I didn’t grow up with religion. I remembered finally reaching the point where I thought, “I can’t do this anymore.” I got down on my knees and said, “If there’s a God up there, if there’s a higher power, I need some help.” Believe it or not, things got worse. I prayed some more and then I started going to church. I started volunteering at the men’s homeless shelter down in LA Avenue called Cityteam. Slowly my life has progressively started getting better. I started my own company which took off. I made a name for myself in the Seattle Northwest market. That was part of my spiritual journey, which led me into the 2005 and 2006 timeframe where then I started learning about my addictions.
When I say addictions they are plural. I believe we all have addictions. In fact, you’re sitting here next to me, with my two Starbucks cups so that’s obviously one of my many addictions. The question isn’t whether we’re addicts. My question is, “What are our addictions?” I’ve got involved with counseling and I started learning about my alcohol and issues around women, specifically codependency, wanting validation from women specifically and people. I’m a big Facebooker as part of my codependency of wanting that external validation, instead of really looking in the mirror and realizing that it’s right there.
You bring up an interesting point because you’re not alone in this. There are so many people and guys in particular that I’ve known that they’re chasing their tail. It’s a bad circle. You’re out going to bars and you’re drinking too much. You wake up the next morning, it’s late and you’re not feeling well. You’re out there and none of these relationships are permanent. There’s no substance of what’s going on, especially with your life.
That’s where I think this whole thing about trying to become very purposeful because where that purpose comes from, then your whole drive and your whole focus, really gets directed towards that one singular activity that you’re trying to go after. The other stuff is, it’s hollow. I’m not preaching to you here at all by any means, but that’s just what I’ve seen over my life. One of the things that has really been a blessing in my life and I thank my parents, I thank God and I thank the higher being and that is that, I was born with some athletic talent.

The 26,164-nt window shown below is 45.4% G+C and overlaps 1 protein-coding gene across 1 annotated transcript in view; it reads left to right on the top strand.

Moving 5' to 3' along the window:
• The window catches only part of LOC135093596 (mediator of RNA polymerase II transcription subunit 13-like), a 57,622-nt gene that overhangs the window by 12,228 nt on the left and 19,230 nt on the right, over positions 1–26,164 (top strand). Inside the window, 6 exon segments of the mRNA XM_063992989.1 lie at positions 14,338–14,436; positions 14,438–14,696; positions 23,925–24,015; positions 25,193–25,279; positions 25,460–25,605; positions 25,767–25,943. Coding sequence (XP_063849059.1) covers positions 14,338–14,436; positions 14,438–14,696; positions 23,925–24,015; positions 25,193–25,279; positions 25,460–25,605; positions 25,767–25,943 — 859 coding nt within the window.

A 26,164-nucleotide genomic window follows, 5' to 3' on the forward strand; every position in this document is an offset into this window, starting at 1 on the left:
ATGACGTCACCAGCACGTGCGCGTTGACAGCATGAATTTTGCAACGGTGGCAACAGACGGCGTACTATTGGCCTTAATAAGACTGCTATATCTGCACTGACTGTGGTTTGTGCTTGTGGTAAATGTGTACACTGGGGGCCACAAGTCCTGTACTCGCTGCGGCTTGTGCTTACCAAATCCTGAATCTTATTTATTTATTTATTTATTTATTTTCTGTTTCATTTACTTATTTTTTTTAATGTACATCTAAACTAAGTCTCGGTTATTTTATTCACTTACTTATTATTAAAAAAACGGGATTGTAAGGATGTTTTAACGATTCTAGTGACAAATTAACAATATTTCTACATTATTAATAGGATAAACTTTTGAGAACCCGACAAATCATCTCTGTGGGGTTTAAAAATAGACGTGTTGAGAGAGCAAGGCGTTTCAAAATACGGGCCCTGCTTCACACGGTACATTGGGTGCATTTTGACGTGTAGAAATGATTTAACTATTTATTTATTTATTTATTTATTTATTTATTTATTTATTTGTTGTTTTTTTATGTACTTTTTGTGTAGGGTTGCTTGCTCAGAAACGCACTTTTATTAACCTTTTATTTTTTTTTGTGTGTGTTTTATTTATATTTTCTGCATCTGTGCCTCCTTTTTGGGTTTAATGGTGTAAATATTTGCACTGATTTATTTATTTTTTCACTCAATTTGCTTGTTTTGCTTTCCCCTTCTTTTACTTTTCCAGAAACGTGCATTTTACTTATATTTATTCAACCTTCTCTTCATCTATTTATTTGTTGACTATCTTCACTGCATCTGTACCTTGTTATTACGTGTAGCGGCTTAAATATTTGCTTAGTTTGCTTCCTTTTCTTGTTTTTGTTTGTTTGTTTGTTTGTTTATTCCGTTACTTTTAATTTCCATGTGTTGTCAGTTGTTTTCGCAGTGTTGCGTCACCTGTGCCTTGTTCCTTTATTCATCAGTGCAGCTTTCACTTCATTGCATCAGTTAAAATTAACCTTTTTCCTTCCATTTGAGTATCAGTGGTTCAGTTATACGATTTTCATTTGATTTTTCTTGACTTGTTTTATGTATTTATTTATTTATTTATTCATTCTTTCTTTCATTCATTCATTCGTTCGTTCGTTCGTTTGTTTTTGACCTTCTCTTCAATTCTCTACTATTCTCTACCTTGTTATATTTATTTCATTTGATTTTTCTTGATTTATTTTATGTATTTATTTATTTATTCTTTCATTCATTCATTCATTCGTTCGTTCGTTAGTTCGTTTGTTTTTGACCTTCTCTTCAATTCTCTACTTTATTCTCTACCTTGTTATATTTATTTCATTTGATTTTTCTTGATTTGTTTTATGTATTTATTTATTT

I happen to be channeled around super positive athletic physical coaches in the world of football. In order to keep climbing the pyramid, which I was very fortunate to go to the top, you couldn’t lead a lifestyle beyond discipline, stringent, physical health, and wellness. Otherwise, there’s just too many guys trying to compete to be where you are at. I don’t know if I would have been in that path or not in that path, but I just thank my stars that my addiction was working out and driven around that whole concept of accomplishment. There have been plenty of guys who have also done that and also have addiction guys who I played with. Drug and alcohol issues which ultimately led them out of the NFL. At the end of the day, you just really have to get back to the thing that you talked about, which is what is your center?
Along that lines, I do a lot of life coaching. I think it’s really counseling, but I’m not a licensed therapist. Life coaching is being able to identify the patterns in individuals that we all have. You brought up performance or achievement athletics and always learning. One of the things I just recently learned about was performance addiction.
What does that mean?